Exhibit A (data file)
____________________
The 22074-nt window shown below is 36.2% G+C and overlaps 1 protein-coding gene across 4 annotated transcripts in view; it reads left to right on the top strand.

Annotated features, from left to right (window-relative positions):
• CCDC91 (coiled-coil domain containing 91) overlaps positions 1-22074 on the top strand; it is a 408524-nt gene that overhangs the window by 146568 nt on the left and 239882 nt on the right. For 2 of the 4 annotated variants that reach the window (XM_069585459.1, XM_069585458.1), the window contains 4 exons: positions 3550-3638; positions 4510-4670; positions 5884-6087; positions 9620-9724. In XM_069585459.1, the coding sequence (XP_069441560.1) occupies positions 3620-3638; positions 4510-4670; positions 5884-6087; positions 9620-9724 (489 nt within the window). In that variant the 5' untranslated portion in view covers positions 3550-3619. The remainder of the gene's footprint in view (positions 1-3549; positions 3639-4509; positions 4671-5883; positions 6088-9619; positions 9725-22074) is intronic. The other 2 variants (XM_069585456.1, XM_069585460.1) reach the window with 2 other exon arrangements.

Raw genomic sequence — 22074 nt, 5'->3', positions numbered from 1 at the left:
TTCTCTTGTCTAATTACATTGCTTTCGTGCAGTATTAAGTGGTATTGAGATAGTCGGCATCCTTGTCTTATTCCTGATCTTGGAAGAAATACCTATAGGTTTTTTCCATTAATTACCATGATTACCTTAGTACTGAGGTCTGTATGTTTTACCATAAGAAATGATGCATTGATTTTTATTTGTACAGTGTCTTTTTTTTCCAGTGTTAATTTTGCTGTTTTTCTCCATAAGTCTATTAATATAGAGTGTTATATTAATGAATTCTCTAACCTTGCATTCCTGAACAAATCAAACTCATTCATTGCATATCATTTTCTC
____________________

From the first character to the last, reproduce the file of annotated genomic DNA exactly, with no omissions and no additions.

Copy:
The 22074-nt window shown below is 36.2% G+C and overlaps 1 protein-coding gene across 4 annotated transcripts in view; it reads left to right on the top strand.

Annotated features, from left to right (window-relative positions):
• CCDC91 (coiled-coil domain containing 91) overlaps positions 1-22074 on the top strand; it is a 408524-nt gene that overhangs the window by 146568 nt on the left and 239882 nt on the right. For 2 of the 4 annotated variants that reach the window (XM_069585459.1, XM_069585458.1), the window contains 4 exons: positions 3550-3638; positions 4510-4670; positions 5884-6087; positions 9620-9724. In XM_069585459.1, the coding sequence (XP_069441560.1) occupies positions 3620-3638; positions 4510-4670; positions 5884-6087; positions 9620-9724 (489 nt within the window). In that variant the 5' untranslated portion in view covers positions 3550-3619. The remainder of the gene's footprint in view (positions 1-3549; positions 3639-4509; positions 4671-5883; positions 6088-9619; positions 9725-22074) is intronic. The other 2 variants (XM_069585456.1, XM_069585460.1) reach the window with 2 other exon arrangements.

Raw genomic sequence — 22074 nt, 5'->3', positions numbered from 1 at the left:
TTCTCTTGTCTAATTACATTGCTTTCGTGCAGTATTAAGTGGTATTGAGATAGTCGGCATCCTTGTCTTATTCCTGATCTTGGAAGAAATACCTATAGGTTTTTTCCATTAATTACCATGATTACCTTAGTACTGAGGTCTGTATGTTTTACCATAAGAAATGATGCATTGATTTTTATTTGTACAGTGTCTTTTTTTTCCAGTGTTAATTTTGCTGTTTTTCTCCATAAGTCTATTAATATAGAGTGTTATATTAATGAATTCTCTAACCTTGCATTCCTGAACAAATCAAACTCATTCATTGCATATCATTTTCTC